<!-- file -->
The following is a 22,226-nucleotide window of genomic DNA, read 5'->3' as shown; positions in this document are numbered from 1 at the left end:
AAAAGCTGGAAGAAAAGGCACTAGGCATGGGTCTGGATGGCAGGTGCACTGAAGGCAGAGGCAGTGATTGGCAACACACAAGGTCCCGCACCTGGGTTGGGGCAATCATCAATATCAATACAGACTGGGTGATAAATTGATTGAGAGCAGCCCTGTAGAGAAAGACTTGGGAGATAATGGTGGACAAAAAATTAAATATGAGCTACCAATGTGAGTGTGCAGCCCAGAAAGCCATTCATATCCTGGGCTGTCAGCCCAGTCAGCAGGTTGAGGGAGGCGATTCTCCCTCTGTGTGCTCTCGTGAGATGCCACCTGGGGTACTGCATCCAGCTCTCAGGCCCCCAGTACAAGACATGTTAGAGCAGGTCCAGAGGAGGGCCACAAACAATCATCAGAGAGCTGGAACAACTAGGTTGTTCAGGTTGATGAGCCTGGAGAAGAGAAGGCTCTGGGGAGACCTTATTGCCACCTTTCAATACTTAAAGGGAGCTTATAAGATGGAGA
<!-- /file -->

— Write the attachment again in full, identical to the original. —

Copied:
The following is a 22,226-nucleotide window of genomic DNA, read 5'->3' as shown; positions in this document are numbered from 1 at the left end:
AAAAGCTGGAAGAAAAGGCACTAGGCATGGGTCTGGATGGCAGGTGCACTGAAGGCAGAGGCAGTGATTGGCAACACACAAGGTCCCGCACCTGGGTTGGGGCAATCATCAATATCAATACAGACTGGGTGATAAATTGATTGAGAGCAGCCCTGTAGAGAAAGACTTGGGAGATAATGGTGGACAAAAAATTAAATATGAGCTACCAATGTGAGTGTGCAGCCCAGAAAGCCATTCATATCCTGGGCTGTCAGCCCAGTCAGCAGGTTGAGGGAGGCGATTCTCCCTCTGTGTGCTCTCGTGAGATGCCACCTGGGGTACTGCATCCAGCTCTCAGGCCCCCAGTACAAGACATGTTAGAGCAGGTCCAGAGGAGGGCCACAAACAATCATCAGAGAGCTGGAACAACTAGGTTGTTCAGGTTGATGAGCCTGGAGAAGAGAAGGCTCTGGGGAGACCTTATTGCCACCTTTCAATACTTAAAGGGAGCTTATAAGATGGAGA